13 Dame Street, Dublin 2
This contemporary Middle Eastern restaurant was actually recommended to me by one of my Instagram followers (so thank you, if you’re reading this!)
The decor is dark, sleek, modern and very hipster – and it’s a hybrid between a fast-food takeaway (the long counter at the entrance) and a restaurant with table service, which is tucked away in a large open space at the back.
The entire menu is vegetarian (lots of it is vegan friendly too, obvs) and though they specialise in falafel, together with the traditional mezze and salads, there are sandwiches, meal deals, sides and a platter to choose from. The drinks list is pretty extensive too and includes a range freshly squeezed juices which is always a nice touch!
We ordered some mezze; hummus, baba ghanoush, batata hara, breaded halloumi sticks, a Fatoush salad and a side of olives to share. Aside from having to send the olives back (the oil was rancid and it all tasted a bit funky), everything else we’d chosen was divine. The batata hara were actually just potato wedges, which were fine- they just weren’t what we expected. The breaded halloumi sticks and the mango dip they’re served with however, were definitely the star of the show for us! Stupidly, we didn’t order any falafel this time, but we’ll definitely be back here before we leave Dublin, so watch this space.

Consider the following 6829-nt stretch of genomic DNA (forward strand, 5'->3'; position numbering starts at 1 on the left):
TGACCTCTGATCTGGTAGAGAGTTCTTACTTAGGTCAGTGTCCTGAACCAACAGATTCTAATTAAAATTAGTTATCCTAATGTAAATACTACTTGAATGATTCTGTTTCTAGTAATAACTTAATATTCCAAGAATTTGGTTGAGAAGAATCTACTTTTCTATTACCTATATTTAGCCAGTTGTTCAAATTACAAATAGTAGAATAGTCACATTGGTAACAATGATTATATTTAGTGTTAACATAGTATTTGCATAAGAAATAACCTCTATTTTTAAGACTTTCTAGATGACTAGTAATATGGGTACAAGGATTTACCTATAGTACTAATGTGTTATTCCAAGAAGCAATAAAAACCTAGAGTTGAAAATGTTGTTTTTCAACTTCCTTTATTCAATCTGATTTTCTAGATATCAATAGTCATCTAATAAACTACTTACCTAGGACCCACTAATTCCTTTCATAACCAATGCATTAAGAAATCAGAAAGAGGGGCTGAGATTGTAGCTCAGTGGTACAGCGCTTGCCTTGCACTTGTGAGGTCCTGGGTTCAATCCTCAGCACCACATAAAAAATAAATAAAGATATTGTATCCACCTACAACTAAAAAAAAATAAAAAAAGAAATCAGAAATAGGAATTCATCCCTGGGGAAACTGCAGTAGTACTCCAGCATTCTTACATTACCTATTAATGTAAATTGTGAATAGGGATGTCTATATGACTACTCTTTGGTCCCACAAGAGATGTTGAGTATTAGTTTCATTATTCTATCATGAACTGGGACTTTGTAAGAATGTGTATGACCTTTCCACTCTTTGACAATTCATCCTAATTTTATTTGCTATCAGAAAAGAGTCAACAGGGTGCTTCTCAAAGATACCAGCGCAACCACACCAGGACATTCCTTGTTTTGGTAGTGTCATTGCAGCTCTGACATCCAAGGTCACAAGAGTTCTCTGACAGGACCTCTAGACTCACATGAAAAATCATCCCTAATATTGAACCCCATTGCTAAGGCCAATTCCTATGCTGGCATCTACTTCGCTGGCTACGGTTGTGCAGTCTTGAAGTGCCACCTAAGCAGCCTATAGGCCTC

The words ‘affordable’ and ‘Dublin’ aren’t often used in one sentence together, but it’s worth noting that this is one of the most affordable restaurants we’ve come across here – together with big portions, great service and a lovely ambience, it’s one not to miss!
160 Parnell Street, Dublin 1
With delicious, authentic Korean food, great options for vegetarians and vegans and brilliant service, I have nothing negative to say about this place.